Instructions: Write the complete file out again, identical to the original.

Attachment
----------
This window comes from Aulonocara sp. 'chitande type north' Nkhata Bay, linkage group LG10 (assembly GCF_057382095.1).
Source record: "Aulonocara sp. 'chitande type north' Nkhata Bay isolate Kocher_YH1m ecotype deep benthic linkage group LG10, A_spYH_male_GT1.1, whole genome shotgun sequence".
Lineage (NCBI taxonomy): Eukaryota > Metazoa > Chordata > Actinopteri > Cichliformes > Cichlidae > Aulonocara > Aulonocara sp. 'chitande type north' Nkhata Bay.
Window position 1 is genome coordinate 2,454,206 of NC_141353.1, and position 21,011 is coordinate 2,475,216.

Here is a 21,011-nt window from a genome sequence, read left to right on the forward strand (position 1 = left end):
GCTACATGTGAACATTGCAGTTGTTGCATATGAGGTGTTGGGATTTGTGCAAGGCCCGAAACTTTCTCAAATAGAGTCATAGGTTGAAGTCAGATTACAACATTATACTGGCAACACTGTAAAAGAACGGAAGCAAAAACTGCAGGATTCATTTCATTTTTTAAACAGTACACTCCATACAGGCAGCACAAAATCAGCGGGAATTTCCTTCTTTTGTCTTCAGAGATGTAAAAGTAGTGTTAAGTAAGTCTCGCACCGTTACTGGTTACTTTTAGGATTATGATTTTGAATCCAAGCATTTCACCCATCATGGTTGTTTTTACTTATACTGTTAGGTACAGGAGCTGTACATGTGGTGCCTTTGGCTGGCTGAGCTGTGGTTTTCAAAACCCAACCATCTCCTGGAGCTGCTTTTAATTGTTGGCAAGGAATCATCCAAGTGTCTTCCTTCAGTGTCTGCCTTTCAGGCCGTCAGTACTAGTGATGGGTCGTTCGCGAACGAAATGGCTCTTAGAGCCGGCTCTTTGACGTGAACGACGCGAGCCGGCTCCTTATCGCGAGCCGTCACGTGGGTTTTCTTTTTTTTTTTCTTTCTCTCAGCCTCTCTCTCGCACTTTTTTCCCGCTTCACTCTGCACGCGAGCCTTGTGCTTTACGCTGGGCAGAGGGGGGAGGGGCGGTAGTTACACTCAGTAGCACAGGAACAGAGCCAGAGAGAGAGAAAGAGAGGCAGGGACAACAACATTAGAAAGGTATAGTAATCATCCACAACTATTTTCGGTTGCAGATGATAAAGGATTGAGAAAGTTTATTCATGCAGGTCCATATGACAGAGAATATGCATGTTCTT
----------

This window comes from Aulonocara sp. 'chitande type north' Nkhata Bay, linkage group LG10 (assembly GCF_057382095.1).
Source record: "Aulonocara sp. 'chitande type north' Nkhata Bay isolate Kocher_YH1m ecotype deep benthic linkage group LG10, A_spYH_male_GT1.1, whole genome shotgun sequence".
Lineage (NCBI taxonomy): Eukaryota > Metazoa > Chordata > Actinopteri > Cichliformes > Cichlidae > Aulonocara > Aulonocara sp. 'chitande type north' Nkhata Bay.
Window position 1 is genome coordinate 2,454,206 of NC_141353.1, and position 21,011 is coordinate 2,475,216.

Here is a 21,011-nt window from a genome sequence, read left to right on the forward strand (position 1 = left end):
GCTACATGTGAACATTGCAGTTGTTGCATATGAGGTGTTGGGATTTGTGCAAGGCCCGAAACTTTCTCAAATAGAGTCATAGGTTGAAGTCAGATTACAACATTATACTGGCAACACTGTAAAAGAACGGAAGCAAAAACTGCAGGATTCATTTCATTTTTTAAACAGTACACTCCATACAGGCAGCACAAAATCAGCGGGAATTTCCTTCTTTTGTCTTCAGAGATGTAAAAGTAGTGTTAAGTAAGTCTCGCACCGTTACTGGTTACTTTTAGGATTATGATTTTGAATCCAAGCATTTCACCCATCATGGTTGTTTTTACTTATACTGTTAGGTACAGGAGCTGTACATGTGGTGCCTTTGGCTGGCTGAGCTGTGGTTTTCAAAACCCAACCATCTCCTGGAGCTGCTTTTAATTGTTGGCAAGGAATCATCCAAGTGTCTTCCTTCAGTGTCTGCCTTTCAGGCCGTCAGTACTAGTGATGGGTCGTTCGCGAACGAAATGGCTCTTAGAGCCGGCTCTTTGACGTGAACGACGCGAGCCGGCTCCTTATCGCGAGCCGTCACGTGGGTTTTCTTTTTTTTTTTCTTTCTCTCAGCCTCTCTCTCGCACTTTTTTCCCGCTTCACTCTGCACGCGAGCCTTGTGCTTTACGCTGGGCAGAGGGGGGAGGGGCGGTAGTTACACTCAGTAGCACAGGAACAGAGCCAGAGAGAGAGAAAGAGAGGCAGGGACAACAACATTAGAAAGGTATAGTAATCATCCACAACTATTTTCGGTTGCAGATGATAAAGGATTGAGAAAGTTTATTCATGCAGGTCCATATGACAGAGAATATGCATGTTCTT